The ‘mesofacts’ of technology and business

The location of your head office may not change. That’s one kind of fact. The average server workloads may fluctuate wildly. That’s another kind of fact. And then there are the mesofacts.

 Writing in the Ideas section of The Boston Globe recently, Samuel Arbesman coined the term mesofacts to describe those pieces of truth which are neither permanently fixed nor constantly changing. They do change, though, and sometimes at a speed with which we find difficult to keep pace. Some examples:

Often, we learn these in school when young and hold onto them, even after they change. For example, if, as a baby boomer, you learned high school chemistry in 1970, and then, as we all are apt to do, did not take care to brush up on your chemistry periodically, you would not realize that there are 12 new elements in the Periodic Table. Over a tenth of the elements have been discovered since you graduated high school! While this might not affect your daily life, it is astonishing and a bit humbling.

What may be even more astonishing and humbling are the mesofacts that do have an impact on your daily life, particularly where you move in IT. Most things in IT from a technology standpoint are expected to change at rapid-fire speed: updated versions of software and hardware, variants on malware, not to mention all the various acronyms and jargon. To some extent, re-certification and skills upgrades help take care of this i ss ue. The more slowly changing facts, such as who’s running a particular company or which vendor has bought what, are usually reported often enough (we try our best, anyway) as to keep most IT profe ss ionals up to date.

To some extent, mesofacts become mesofacts based on how in touch you are with the primary sources. Ardesman uses the example of mobile phone penetration, which was only four per cent in 1997 but reached 50 per cent by 2007. The average person throwing around this stat at a cocktail party might be quoting from an old copy of one of our magazines. An IT manager might not consider this a mesofact, because they probably hear more about how this market is changing. Things outside their niche – like the going rate for a family lawyer – might be more of a mesofact because they are more isolated from the flow of information about its evolution.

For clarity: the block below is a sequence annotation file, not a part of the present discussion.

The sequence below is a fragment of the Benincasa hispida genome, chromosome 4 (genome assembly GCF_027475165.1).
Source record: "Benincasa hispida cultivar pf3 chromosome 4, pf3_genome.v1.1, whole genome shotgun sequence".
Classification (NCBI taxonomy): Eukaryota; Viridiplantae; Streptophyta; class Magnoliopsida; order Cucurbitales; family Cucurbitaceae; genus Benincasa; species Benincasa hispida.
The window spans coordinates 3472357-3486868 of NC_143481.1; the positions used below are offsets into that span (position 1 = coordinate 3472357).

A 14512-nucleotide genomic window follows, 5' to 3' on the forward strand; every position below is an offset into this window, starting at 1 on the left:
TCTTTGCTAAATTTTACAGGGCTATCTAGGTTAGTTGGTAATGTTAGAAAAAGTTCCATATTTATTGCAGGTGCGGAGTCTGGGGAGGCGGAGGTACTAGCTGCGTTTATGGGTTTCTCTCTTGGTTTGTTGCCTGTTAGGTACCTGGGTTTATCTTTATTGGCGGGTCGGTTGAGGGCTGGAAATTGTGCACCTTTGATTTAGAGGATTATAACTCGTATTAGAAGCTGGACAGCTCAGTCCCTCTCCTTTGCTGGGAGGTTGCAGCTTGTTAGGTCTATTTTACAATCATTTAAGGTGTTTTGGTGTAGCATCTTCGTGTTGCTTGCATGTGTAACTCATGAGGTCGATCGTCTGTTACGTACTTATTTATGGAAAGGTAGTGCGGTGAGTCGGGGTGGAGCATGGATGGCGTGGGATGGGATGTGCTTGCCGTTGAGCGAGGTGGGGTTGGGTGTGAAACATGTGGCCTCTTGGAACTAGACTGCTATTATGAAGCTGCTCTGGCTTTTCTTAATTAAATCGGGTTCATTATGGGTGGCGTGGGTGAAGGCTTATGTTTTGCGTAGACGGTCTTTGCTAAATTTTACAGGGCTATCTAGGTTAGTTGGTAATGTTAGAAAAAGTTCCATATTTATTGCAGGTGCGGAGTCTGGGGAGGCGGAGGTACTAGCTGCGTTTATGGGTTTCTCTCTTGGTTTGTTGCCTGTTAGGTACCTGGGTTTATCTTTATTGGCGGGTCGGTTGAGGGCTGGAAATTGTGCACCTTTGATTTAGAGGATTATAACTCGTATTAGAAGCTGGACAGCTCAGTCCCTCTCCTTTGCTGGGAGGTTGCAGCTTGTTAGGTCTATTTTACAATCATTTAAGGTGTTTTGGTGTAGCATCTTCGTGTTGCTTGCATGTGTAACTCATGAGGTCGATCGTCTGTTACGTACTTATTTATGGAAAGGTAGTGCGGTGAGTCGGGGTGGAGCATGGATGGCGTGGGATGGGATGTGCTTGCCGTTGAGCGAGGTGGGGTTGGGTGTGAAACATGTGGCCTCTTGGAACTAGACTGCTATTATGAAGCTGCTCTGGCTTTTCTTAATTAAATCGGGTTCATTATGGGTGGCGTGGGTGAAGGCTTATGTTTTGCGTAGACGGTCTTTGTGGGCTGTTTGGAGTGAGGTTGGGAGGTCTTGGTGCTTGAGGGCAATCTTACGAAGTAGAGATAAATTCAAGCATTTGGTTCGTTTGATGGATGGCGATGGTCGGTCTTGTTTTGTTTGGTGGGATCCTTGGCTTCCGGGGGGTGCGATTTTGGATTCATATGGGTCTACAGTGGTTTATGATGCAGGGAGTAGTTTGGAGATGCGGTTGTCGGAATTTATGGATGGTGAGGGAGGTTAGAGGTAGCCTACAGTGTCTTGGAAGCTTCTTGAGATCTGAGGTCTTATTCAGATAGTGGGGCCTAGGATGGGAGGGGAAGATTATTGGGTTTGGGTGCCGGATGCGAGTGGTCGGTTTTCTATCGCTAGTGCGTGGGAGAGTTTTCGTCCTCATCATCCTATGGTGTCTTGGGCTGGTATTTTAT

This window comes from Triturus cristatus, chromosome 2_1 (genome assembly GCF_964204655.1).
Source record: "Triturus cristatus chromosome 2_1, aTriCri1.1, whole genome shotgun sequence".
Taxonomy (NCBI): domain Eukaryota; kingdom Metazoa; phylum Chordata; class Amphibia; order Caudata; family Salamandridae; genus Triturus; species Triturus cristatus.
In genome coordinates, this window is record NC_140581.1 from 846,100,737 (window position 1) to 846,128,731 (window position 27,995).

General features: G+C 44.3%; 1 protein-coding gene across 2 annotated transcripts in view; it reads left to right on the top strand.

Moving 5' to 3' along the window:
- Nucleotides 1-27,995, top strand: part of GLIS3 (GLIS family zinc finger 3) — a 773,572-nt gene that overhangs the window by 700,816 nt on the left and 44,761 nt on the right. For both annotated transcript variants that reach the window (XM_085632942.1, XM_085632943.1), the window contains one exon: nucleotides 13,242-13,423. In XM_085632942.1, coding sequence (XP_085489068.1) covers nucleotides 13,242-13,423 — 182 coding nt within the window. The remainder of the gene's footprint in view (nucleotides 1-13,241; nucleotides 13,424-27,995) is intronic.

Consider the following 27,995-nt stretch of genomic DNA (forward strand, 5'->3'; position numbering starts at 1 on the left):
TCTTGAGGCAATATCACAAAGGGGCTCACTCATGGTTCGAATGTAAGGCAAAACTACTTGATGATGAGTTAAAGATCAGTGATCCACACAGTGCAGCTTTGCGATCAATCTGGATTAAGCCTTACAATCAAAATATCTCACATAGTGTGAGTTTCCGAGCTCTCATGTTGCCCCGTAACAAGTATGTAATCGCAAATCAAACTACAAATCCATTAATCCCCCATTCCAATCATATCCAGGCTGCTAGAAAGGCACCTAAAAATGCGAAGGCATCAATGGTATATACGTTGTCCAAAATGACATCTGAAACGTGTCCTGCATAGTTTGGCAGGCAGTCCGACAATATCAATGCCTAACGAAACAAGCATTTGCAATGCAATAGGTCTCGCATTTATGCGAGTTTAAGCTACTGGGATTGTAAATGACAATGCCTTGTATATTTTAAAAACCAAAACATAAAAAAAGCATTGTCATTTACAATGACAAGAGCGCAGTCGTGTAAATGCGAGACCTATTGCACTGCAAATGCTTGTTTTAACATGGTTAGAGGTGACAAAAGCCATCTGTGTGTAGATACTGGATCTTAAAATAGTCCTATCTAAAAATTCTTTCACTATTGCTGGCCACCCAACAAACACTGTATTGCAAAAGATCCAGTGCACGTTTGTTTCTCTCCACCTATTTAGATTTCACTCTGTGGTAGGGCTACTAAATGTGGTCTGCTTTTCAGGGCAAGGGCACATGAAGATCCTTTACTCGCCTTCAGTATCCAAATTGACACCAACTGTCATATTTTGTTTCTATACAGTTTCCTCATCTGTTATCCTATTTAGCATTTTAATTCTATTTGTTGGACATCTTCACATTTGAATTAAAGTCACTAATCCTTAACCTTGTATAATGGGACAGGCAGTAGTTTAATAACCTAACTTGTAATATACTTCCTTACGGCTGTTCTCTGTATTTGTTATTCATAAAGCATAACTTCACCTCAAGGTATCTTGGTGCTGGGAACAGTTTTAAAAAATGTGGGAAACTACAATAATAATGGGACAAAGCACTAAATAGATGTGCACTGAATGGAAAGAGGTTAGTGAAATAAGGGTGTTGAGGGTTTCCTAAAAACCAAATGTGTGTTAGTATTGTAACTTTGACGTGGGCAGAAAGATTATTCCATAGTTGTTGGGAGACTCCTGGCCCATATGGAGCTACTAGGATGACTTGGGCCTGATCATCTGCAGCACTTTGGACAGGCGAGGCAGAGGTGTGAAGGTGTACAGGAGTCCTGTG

The mesofacts in IT may not, in fact, have a lot to do with IT. I think they will probably be more about busine ss itself. As they endeavour to become more strategic in their thinking, some IT managers are probably reading the latest busine ss books, or are pursuing training that help them understand the challenges of their departmental counterparts. Or maybe they’re just relying on whatever management philosophy they remember from their high school or college busine ss cla ss es, a ss uming they took one. Economics is probably taught a lot differently than when I went to school (it’d better be). In the same way, busine ss people may have antiquated, mesofact-laden ideas about what IT departments spend most of their time doing, if they haven’t been exposed to them. This could explain some of the disconnect we see in many organizations.

By continuously learning, paying attention and refusing to fall back on a ss umptions about what’s true, IT executives are bound to be more succe ss ful. They just have to get their mesofacts straight – at which point they will no longer be mesofacts, just recent news they’ve overlooked.

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Jim Love, Chief Content Officer, IT World Canada
Shane Schick
Shane Schick
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